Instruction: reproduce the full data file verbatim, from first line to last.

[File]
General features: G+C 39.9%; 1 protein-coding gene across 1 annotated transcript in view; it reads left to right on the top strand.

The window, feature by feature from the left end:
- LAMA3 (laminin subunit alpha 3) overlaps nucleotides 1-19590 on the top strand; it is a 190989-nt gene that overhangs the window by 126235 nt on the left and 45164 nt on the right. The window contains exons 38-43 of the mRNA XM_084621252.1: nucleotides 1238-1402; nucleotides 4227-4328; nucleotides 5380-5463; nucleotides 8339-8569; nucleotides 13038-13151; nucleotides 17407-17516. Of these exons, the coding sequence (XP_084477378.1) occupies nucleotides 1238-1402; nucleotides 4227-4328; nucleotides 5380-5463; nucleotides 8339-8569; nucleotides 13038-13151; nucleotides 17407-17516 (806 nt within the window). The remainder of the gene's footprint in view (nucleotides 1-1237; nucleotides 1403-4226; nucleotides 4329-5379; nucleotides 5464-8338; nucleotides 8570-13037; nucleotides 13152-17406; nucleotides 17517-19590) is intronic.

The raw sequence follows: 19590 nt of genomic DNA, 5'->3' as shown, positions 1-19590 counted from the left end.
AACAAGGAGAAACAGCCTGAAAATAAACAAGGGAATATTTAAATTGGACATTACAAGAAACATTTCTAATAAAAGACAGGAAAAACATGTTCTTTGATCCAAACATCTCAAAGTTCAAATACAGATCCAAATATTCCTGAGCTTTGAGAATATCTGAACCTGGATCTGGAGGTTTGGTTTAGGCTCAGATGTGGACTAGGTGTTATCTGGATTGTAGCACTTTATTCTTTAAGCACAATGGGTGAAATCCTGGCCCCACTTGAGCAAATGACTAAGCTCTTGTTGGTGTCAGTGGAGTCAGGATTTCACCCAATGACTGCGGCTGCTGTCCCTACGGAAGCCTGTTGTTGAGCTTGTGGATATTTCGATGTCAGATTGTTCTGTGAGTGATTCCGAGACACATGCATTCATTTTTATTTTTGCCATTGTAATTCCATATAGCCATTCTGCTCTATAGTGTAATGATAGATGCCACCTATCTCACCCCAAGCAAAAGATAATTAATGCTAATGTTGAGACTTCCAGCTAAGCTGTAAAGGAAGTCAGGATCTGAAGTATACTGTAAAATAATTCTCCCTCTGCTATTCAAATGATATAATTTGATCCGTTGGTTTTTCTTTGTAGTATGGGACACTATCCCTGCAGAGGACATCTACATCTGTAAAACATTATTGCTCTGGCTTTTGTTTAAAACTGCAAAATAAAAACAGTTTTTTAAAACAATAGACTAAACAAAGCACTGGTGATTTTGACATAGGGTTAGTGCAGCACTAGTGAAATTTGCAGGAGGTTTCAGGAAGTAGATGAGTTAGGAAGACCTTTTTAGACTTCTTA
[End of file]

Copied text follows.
General features: G+C 39.9%; 1 protein-coding gene across 1 annotated transcript in view; it reads left to right on the top strand.

The window, feature by feature from the left end:
- LAMA3 (laminin subunit alpha 3) overlaps nucleotides 1-19590 on the top strand; it is a 190989-nt gene that overhangs the window by 126235 nt on the left and 45164 nt on the right. The window contains exons 38-43 of the mRNA XM_084621252.1: nucleotides 1238-1402; nucleotides 4227-4328; nucleotides 5380-5463; nucleotides 8339-8569; nucleotides 13038-13151; nucleotides 17407-17516. Of these exons, the coding sequence (XP_084477378.1) occupies nucleotides 1238-1402; nucleotides 4227-4328; nucleotides 5380-5463; nucleotides 8339-8569; nucleotides 13038-13151; nucleotides 17407-17516 (806 nt within the window). The remainder of the gene's footprint in view (nucleotides 1-1237; nucleotides 1403-4226; nucleotides 4329-5379; nucleotides 5464-8338; nucleotides 8570-13037; nucleotides 13152-17406; nucleotides 17517-19590) is intronic.

The raw sequence follows: 19590 nt of genomic DNA, 5'->3' as shown, positions 1-19590 counted from the left end.
AACAAGGAGAAACAGCCTGAAAATAAACAAGGGAATATTTAAATTGGACATTACAAGAAACATTTCTAATAAAAGACAGGAAAAACATGTTCTTTGATCCAAACATCTCAAAGTTCAAATACAGATCCAAATATTCCTGAGCTTTGAGAATATCTGAACCTGGATCTGGAGGTTTGGTTTAGGCTCAGATGTGGACTAGGTGTTATCTGGATTGTAGCACTTTATTCTTTAAGCACAATGGGTGAAATCCTGGCCCCACTTGAGCAAATGACTAAGCTCTTGTTGGTGTCAGTGGAGTCAGGATTTCACCCAATGACTGCGGCTGCTGTCCCTACGGAAGCCTGTTGTTGAGCTTGTGGATATTTCGATGTCAGATTGTTCTGTGAGTGATTCCGAGACACATGCATTCATTTTTATTTTTGCCATTGTAATTCCATATAGCCATTCTGCTCTATAGTGTAATGATAGATGCCACCTATCTCACCCCAAGCAAAAGATAATTAATGCTAATGTTGAGACTTCCAGCTAAGCTGTAAAGGAAGTCAGGATCTGAAGTATACTGTAAAATAATTCTCCCTCTGCTATTCAAATGATATAATTTGATCCGTTGGTTTTTCTTTGTAGTATGGGACACTATCCCTGCAGAGGACATCTACATCTGTAAAACATTATTGCTCTGGCTTTTGTTTAAAACTGCAAAATAAAAACAGTTTTTTAAAACAATAGACTAAACAAAGCACTGGTGATTTTGACATAGGGTTAGTGCAGCACTAGTGAAATTTGCAGGAGGTTTCAGGAAGTAGATGAGTTAGGAAGACCTTTTTAGACTTCTTA